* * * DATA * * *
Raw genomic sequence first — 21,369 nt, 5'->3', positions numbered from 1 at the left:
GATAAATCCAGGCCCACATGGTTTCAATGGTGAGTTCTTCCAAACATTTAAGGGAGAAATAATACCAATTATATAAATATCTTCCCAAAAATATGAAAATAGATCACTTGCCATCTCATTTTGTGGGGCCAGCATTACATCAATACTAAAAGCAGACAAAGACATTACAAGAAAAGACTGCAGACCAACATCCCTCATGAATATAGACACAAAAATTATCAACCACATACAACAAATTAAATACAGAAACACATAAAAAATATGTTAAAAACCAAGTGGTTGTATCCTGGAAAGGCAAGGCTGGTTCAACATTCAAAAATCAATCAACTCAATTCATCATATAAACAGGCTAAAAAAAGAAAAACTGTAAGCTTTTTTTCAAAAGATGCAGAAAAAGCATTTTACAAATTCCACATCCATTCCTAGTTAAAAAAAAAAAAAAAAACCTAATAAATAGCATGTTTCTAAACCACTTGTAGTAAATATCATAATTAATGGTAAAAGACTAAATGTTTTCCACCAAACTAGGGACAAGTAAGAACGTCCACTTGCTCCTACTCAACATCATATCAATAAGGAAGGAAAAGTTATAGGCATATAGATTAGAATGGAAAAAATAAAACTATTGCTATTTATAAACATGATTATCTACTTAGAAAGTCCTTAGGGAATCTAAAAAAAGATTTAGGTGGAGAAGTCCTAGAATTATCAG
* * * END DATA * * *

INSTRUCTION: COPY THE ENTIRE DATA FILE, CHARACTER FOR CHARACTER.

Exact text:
Raw genomic sequence first — 21,369 nt, 5'->3', positions numbered from 1 at the left:
GATAAATCCAGGCCCACATGGTTTCAATGGTGAGTTCTTCCAAACATTTAAGGGAGAAATAATACCAATTATATAAATATCTTCCCAAAAATATGAAAATAGATCACTTGCCATCTCATTTTGTGGGGCCAGCATTACATCAATACTAAAAGCAGACAAAGACATTACAAGAAAAGACTGCAGACCAACATCCCTCATGAATATAGACACAAAAATTATCAACCACATACAACAAATTAAATACAGAAACACATAAAAAATATGTTAAAAACCAAGTGGTTGTATCCTGGAAAGGCAAGGCTGGTTCAACATTCAAAAATCAATCAACTCAATTCATCATATAAACAGGCTAAAAAAAGAAAAACTGTAAGCTTTTTTTCAAAAGATGCAGAAAAAGCATTTTACAAATTCCACATCCATTCCTAGTTAAAAAAAAAAAAAAAAACCTAATAAATAGCATGTTTCTAAACCACTTGTAGTAAATATCATAATTAATGGTAAAAGACTAAATGTTTTCCACCAAACTAGGGACAAGTAAGAACGTCCACTTGCTCCTACTCAACATCATATCAATAAGGAAGGAAAAGTTATAGGCATATAGATTAGAATGGAAAAAATAAAACTATTGCTATTTATAAACATGATTATCTACTTAGAAAGTCCTTAGGGAATCTAAAAAAAGATTTAGGTGGAGAAGTCCTAGAATTATCAG